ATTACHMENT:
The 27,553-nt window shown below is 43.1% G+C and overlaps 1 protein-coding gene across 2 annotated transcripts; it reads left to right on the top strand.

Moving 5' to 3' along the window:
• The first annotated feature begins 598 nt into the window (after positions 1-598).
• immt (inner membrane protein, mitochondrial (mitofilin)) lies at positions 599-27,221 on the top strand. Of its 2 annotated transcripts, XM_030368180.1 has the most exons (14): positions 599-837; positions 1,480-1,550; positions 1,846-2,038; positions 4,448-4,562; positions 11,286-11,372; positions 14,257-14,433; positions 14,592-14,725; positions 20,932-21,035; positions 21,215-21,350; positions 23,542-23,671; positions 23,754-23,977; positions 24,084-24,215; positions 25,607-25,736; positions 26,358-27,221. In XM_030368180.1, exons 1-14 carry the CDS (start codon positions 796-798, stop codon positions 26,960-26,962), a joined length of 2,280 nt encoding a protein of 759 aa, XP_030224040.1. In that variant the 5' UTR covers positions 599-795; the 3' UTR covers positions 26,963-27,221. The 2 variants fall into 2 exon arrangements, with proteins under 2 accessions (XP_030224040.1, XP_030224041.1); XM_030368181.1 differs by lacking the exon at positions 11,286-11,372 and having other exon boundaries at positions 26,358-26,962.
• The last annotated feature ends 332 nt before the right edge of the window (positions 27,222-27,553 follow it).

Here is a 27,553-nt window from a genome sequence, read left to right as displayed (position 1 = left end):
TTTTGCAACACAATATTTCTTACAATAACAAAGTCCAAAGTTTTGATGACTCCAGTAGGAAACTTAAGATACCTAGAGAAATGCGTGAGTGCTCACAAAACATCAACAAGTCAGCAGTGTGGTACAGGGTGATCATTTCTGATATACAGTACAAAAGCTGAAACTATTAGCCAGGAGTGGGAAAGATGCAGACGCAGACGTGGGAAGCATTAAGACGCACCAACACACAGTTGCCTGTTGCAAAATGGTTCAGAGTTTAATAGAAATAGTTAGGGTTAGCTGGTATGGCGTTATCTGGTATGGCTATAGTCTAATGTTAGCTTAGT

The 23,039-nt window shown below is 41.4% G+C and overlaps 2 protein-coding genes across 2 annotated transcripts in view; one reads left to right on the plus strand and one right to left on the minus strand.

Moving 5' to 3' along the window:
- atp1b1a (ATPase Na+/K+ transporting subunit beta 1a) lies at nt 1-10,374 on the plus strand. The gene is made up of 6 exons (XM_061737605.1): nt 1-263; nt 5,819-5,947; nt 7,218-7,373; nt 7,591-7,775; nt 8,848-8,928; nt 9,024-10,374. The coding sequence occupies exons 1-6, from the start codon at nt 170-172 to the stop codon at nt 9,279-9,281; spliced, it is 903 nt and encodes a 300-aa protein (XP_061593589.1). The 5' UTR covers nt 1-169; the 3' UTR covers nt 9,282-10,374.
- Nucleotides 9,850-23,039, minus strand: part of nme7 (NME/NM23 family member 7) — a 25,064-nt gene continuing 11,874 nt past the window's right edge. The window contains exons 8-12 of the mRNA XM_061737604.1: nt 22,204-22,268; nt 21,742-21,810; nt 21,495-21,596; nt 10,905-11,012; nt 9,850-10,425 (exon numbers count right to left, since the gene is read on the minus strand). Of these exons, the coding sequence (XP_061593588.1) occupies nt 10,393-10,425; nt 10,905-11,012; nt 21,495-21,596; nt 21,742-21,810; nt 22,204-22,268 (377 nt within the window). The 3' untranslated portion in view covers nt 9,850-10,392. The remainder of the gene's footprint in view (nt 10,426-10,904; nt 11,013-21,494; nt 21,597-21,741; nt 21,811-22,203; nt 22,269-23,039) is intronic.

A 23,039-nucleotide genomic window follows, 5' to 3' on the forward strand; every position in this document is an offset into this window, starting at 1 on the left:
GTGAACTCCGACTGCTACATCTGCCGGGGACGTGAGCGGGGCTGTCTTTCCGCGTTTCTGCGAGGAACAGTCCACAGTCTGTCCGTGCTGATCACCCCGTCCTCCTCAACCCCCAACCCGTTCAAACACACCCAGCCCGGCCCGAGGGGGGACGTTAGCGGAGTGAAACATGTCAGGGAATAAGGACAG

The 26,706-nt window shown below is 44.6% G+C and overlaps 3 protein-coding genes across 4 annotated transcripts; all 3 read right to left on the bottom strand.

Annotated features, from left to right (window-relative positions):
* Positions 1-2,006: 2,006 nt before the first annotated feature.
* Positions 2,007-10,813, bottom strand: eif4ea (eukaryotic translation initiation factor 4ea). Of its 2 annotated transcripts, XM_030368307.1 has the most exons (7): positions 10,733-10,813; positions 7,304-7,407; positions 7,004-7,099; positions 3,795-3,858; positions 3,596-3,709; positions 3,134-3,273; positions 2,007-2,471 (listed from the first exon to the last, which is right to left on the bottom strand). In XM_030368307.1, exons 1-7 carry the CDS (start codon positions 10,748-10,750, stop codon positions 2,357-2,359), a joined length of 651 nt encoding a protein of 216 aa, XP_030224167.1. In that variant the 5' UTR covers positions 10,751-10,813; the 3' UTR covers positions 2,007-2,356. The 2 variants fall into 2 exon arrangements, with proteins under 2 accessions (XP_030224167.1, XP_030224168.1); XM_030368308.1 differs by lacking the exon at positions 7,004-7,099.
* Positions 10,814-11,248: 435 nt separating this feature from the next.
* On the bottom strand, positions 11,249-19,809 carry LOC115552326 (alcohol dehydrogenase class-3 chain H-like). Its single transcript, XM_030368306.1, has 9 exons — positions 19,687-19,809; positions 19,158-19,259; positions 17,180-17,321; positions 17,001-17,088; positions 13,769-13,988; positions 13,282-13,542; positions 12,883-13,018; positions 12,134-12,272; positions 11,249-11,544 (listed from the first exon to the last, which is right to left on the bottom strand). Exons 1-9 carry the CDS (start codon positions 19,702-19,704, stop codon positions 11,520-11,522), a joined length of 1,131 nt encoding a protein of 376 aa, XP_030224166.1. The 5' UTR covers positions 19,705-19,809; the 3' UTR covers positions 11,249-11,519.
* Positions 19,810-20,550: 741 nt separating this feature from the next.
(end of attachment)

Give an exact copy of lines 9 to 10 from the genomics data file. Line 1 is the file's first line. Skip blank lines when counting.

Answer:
Moving 5' to 3' along the window:
- atp1b1a (ATPase Na+/K+ transporting subunit beta 1a) lies at nt 1-10,374 on the plus strand. The gene is made up of 6 exons (XM_061737605.1): nt 1-263; nt 5,819-5,947; nt 7,218-7,373; nt 7,591-7,775; nt 8,848-8,928; nt 9,024-10,374. The coding sequence occupies exons 1-6, from the start codon at nt 170-172 to the stop codon at nt 9,279-9,281; spliced, it is 903 nt and encodes a 300-aa protein (XP_061593589.1). The 5' UTR covers nt 1-169; the 3' UTR covers nt 9,282-10,374.